‘Unions wanted Lonmin talks inside bargaining council’

2014-11-10 18:00

The unions didn’t want Lonmin to negotiate with the strikers during the deadly action in 2012, argued Advocate Schalk Burger on behalf of the mining company at the Marikana Commission.

Burger today argued that there was evidence showing that both the presidents of Association of Mineworkers and Construction Union (Amcu) and National Union of Mineworkers (NUM) did not want the mining house to negotiate with the strikers outside the bargaining council.

Burger said this is evident in the letter Amcu president Joseph Mathunjwa wrote to Barnard Mokwena on August 10 2012.

A part of the letter reads: “Whoever will be receiving the memorandum must inform the marchers that receiving such memorandum does not set any precedence. This memorandum will be communicated by management to the respective unions and a meeting will be coordinated to discuss the content of the memorandum.”

Mathunjwa’s letter continued to say: “We urge management not to take extreme measures in addressing this predicament by not giving undue recognition to these sinister forces that are not known by ourselves.”

Burger said it was clear from the contents of Mathunjwa’s letter that “the purpose of the meeting would have been to discuss the content of the memorandum and that no direct negotiation with the strikers would be embarked on”.

NUM president Senzeni Zokwana had testified that if he had been a Lonmin manager he would have not gone to the koppie given the killings that had taken place and the fact that the miners were armed.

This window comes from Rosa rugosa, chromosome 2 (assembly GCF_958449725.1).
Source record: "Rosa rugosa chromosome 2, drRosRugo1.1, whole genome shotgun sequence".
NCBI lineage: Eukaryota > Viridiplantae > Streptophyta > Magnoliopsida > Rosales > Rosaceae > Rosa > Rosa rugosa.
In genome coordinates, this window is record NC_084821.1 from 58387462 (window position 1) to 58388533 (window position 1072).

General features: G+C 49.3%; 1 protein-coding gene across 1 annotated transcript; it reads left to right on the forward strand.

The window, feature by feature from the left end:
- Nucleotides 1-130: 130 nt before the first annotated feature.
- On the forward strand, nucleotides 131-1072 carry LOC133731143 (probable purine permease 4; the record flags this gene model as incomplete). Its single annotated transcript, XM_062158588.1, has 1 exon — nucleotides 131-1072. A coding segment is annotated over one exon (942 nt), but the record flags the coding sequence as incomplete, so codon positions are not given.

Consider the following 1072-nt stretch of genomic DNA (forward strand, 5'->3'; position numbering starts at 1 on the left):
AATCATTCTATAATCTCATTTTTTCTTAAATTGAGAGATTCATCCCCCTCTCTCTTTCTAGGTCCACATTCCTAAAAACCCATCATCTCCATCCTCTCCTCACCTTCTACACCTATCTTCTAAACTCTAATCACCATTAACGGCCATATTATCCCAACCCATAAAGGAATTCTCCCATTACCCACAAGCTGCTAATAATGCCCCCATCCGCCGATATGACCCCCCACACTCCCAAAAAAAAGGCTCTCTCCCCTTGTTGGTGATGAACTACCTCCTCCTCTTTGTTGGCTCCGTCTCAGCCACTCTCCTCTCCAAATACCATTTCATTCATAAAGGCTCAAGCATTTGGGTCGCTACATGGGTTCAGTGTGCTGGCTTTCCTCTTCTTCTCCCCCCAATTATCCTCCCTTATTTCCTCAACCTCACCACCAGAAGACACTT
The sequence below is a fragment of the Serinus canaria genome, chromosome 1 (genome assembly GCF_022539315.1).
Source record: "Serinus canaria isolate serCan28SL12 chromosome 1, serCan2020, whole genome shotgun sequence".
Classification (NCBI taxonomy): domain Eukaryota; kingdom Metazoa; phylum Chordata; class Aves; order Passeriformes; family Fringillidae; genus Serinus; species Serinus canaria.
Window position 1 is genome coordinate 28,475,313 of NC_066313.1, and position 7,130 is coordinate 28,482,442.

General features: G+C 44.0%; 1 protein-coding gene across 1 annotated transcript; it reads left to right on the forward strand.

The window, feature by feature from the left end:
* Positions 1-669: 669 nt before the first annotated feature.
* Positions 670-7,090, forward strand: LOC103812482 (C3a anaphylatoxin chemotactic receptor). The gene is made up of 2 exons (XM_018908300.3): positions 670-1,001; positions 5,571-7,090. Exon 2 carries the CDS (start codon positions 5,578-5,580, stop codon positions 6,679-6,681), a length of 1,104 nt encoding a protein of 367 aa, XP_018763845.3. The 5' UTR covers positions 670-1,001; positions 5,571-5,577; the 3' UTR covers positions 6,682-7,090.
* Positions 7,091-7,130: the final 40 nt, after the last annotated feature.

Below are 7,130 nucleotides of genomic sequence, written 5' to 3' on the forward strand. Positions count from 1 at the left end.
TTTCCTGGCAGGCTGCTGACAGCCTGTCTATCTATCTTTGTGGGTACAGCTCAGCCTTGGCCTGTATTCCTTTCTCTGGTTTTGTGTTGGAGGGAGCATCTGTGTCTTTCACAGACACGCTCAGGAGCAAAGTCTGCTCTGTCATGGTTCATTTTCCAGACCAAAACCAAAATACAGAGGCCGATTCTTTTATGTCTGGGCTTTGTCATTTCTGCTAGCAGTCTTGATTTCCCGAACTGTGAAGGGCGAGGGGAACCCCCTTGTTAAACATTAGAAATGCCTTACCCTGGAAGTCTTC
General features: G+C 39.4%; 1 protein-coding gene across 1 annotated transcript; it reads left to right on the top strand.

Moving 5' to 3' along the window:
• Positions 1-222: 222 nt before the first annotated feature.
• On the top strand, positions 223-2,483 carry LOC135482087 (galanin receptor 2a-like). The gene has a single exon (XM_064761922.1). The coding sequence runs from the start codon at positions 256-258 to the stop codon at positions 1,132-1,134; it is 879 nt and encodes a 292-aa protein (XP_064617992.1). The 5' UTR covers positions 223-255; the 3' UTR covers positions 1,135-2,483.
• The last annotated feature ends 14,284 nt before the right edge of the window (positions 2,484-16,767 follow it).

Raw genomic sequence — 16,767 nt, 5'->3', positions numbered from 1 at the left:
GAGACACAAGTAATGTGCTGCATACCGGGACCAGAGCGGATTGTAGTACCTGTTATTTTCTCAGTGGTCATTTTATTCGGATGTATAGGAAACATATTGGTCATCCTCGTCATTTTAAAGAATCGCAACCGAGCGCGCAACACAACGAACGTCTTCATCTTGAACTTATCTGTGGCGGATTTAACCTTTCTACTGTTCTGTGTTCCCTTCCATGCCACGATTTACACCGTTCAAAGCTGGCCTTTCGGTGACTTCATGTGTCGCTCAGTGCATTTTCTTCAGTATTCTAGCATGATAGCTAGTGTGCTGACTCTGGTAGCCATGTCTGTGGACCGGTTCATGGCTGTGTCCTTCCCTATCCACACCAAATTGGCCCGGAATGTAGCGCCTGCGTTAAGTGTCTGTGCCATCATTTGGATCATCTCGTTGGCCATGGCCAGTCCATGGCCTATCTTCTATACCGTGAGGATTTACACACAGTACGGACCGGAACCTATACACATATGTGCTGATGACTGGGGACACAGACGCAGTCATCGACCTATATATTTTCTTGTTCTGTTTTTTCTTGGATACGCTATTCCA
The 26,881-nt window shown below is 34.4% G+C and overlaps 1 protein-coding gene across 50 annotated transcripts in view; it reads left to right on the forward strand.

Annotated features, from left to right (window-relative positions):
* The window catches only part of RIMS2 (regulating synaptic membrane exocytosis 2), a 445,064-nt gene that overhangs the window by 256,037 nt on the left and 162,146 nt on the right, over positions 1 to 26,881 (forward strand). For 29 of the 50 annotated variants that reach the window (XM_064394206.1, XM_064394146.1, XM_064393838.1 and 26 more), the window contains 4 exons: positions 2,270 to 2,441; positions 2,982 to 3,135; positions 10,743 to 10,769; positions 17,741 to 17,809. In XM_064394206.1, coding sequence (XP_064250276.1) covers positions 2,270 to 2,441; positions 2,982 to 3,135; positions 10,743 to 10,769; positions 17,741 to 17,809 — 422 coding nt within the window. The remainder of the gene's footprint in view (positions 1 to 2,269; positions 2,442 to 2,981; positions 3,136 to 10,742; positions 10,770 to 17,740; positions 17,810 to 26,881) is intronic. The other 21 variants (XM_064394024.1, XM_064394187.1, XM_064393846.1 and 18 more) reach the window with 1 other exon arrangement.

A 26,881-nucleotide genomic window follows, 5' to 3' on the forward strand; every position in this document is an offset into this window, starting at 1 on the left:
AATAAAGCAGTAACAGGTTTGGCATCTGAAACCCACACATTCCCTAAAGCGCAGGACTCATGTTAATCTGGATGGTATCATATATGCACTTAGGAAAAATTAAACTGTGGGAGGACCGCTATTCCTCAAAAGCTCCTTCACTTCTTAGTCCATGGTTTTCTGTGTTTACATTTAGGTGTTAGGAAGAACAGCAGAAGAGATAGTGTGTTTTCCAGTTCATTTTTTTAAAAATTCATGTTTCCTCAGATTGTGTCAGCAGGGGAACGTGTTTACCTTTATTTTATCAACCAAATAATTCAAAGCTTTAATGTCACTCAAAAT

Burger argued that there was another reason why it would have been dangerous for Lonmin management to have gone to negotiate with the strikers on the koppie: “The gathering was unlawful. The strikers were armed with dangerous weapons. What would have happened if management went there and told the miners that R12 500 was inconceivable.”

He added that even if management had listened to the strikers, the company would still have denied them the R12 500 and that would not have ended the strike.

Lonmin’s representatives also argued that even if it had provided the security personnel with more equipment and resources there is no evidence to show that this would have stopped the strikers from attacking the two security guards.

Burger included briefly in his arguments that Cyril Ramaphosa, who was nonexecutive director of Lonmin board in 2012, did nothing wrong in contacting the ministers. He wanted to get the situation under control and end the violence.

Though Ramaphosa has filed his final arguments, neither he or his lawyer will be presenting it before the commission.

Evidence leader Advocate Geoff Budlender made a short announcement stating that the deputy president “stands by his submission and will not be presenting them before the commission”.

Cyril Ramaphosa Marikana Submission

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